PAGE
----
Over the past two and half years, COVID-19 infections have been reported in numerous animal species around the world. In addition to the Danish minks, there is other evidence that the virus can mutate as it’s transmitted back and forth between humans and animals, which increases the risk to public health. According to the World Health Organisation (WHO), COVID-19 vaccines for animals may protect the infected species and prevent the transmission of viral mutations. However, the development of such vaccines has been slow. Scientists attribute the deficiency to a lack of data.
“Several animal species have been predicted and found to be susceptible to SARS-CoV-2,” says Suresh V. Kuchipudi, interim director of the Animal Diagnostic Laboratory at the Huck Institutes of Life Sciences. But the risk remains unknown for many animals in several parts of the world, he says. “Therefore, there is an urgent need to monitor the SARS-CoV-2 exposure of high-risk animals in different parts of the world.”
In June, India introduced Ancovax, its first COVID-19 vaccine for animals. The development came a year after the nation reported that the virus had infected eight Asiatic lions, with two of them dying. While 30 COVID-19 vaccines for humans have been approved for general or emergency use across the world, Ancovax is only the third such vaccine for animals. The first, named Carnivac-Cov, was registered by Russia in March last year, followed by another vaccine four months later, developed by Zoetis, a U.S. pharmaceutical company.
Christina Lood, a Zoetis spokesperson, says the company has donated over 26,000 doses of its animal vaccine to over 200 zoos – in addition to 20 conservatories, sanctuaries and other animal organizations located in over a dozen countries, including Canada, Chile and the U.S. The vaccine, she adds, has been administered to more than 300 mammalian species so far.
“At least 75 percent of emerging infectious diseases have an animal origin, including COVID-19,” says Lood. “Now more than ever before, we can all see the important connection between animal health and human health."
The Dangers of COVID-19 Infections among Animals
Cases of the virus in animals have been reported in several countries across the world. As of March this year, 29 kinds of animals have been infected. These include pet animals like dogs, cats, ferrets and hamsters; farmed animals like minks; wild animals like the white-tailed deer, mule deer and black-tailed marmoset; and animals in zoos and sanctuaries, including hyenas, hippopotamuses and manatees. Despite the widespread infection, the U.S. Centres for Diseases Control and Prevention (CDC) has noted that “we don’t yet know all of the animals that can get infected,” adding that more studies and surveillance are needed to understand how the virus is spread between humans and animals.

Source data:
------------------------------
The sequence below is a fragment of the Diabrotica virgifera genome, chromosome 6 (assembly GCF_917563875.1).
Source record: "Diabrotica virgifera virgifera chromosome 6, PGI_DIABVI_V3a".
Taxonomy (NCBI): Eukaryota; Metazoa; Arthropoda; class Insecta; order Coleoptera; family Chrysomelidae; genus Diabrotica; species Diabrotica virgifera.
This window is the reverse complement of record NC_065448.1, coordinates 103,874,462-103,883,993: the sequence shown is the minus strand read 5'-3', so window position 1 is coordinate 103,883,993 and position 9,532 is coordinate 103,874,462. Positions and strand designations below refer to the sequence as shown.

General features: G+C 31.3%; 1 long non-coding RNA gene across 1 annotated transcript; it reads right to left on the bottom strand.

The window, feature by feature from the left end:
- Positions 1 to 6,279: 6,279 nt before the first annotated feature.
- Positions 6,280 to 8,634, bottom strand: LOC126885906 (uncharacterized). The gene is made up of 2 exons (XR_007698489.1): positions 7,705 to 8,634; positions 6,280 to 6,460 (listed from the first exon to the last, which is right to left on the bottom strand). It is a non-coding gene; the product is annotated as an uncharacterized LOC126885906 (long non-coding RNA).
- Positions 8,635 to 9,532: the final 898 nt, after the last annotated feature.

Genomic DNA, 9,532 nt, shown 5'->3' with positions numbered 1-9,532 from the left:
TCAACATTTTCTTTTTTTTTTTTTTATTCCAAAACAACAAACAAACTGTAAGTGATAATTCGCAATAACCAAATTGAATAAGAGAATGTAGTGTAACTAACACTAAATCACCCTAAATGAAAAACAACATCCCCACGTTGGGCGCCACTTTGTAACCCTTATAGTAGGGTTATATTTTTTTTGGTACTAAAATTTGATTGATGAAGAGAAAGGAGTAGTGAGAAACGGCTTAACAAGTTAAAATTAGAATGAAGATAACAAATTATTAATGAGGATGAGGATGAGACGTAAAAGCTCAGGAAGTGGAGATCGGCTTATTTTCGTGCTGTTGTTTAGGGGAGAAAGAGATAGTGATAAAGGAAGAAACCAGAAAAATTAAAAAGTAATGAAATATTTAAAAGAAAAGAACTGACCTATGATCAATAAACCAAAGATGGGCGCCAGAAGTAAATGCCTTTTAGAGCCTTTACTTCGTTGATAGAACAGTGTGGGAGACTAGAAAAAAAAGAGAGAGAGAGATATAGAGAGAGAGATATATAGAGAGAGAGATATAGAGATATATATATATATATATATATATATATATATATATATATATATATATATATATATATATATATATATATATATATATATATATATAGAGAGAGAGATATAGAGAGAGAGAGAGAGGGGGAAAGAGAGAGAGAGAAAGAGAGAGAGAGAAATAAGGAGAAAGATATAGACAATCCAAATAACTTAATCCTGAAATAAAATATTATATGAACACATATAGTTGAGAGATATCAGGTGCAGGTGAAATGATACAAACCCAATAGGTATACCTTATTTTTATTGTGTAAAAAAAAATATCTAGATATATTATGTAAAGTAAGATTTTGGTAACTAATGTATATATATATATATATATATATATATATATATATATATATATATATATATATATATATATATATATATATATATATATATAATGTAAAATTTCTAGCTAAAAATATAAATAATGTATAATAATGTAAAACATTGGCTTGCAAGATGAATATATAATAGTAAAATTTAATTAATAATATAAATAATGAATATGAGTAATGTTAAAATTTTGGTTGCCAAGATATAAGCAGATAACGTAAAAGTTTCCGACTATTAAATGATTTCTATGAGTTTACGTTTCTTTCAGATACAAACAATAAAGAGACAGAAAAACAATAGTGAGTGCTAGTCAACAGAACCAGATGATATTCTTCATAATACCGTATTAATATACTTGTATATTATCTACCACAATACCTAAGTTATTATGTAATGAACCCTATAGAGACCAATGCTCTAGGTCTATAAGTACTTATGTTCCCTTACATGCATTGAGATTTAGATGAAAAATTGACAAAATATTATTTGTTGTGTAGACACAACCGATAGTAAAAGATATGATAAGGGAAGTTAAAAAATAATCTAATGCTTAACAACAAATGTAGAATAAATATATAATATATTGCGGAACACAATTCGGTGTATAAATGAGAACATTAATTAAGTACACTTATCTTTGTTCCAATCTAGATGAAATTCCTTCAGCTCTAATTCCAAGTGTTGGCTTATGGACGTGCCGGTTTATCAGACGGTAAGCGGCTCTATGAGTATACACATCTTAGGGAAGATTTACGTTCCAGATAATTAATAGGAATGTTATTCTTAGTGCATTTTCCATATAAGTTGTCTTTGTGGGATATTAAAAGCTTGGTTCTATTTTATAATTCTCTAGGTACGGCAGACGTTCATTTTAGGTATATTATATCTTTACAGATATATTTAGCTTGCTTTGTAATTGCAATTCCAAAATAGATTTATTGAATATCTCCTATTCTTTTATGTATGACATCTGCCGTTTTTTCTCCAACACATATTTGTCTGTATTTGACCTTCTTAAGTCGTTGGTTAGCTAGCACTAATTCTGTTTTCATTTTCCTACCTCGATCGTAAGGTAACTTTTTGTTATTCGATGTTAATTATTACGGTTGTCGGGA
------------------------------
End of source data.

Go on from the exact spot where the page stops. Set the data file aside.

Leyi Wang, a veterinary virologist at the Veterinary Diagnostic Laboratory, University of Illinois, says that captive and pet animals most often get infected by humans. It goes both ways, he says, citing a recent study in Hong Kong that found the virus spread from pet hamsters to people.
Wang’s bigger concern is the possibility that humans or domestic animals could transmit the virus back to wildlife, creating an uncontrollable reservoir of the disease, especially given the difficulty of vaccinating non-captive wild animals. Such spillbacks have happened previously with diseases such as plague, yellow-fever, and rabies.
It’s challenging and expensive to develop and implement animal vaccines, and demand has been lacking as the broader health risk for animals isn’t well known among the public. People tend to think only about their house pets.
In the past, other human respiratory viruses have proven fatal for endangered great apes like chimpanzees and gorillas. Fearing that COVID-19 could have the same effect, primatologists have been working to protect primates throughout the pandemic. Meanwhile, virus reservoirs have already been created among other animals, Wang says. “Deer of over 20 U.S. states were tested SARS-CoV-2 positive,” says Wang, pointing to a study that confirmed human-to-deer transmission as well as deer-to-deer transmission. It remains unclear how many wildlife species may be susceptible to the disease due to interaction with infected deer, says Wang.
In April, the CDC expressed concerns over new coronavirus variants mutating in wildlife, urging health authorities to monitor the spread of the contagion in animals as threats to humans. The WHO has made similar recommendations.
Challenges to Vaccine Development
Zoetis initiated development activities for its COVID-19 vaccine in February 2020 when the first known infection of a dog occurred in Hong Kong. The pharmaceutical giant completed the initial development work and studies on dogs and cats, and shared their findings at the World One Health Congress in the fall of 2020. A few months later, after a troop of eight gorillas contracted the virus at the San Diego Zoo Safari Park, Zoetis donated its experimental vaccine for emergency use in the great ape population.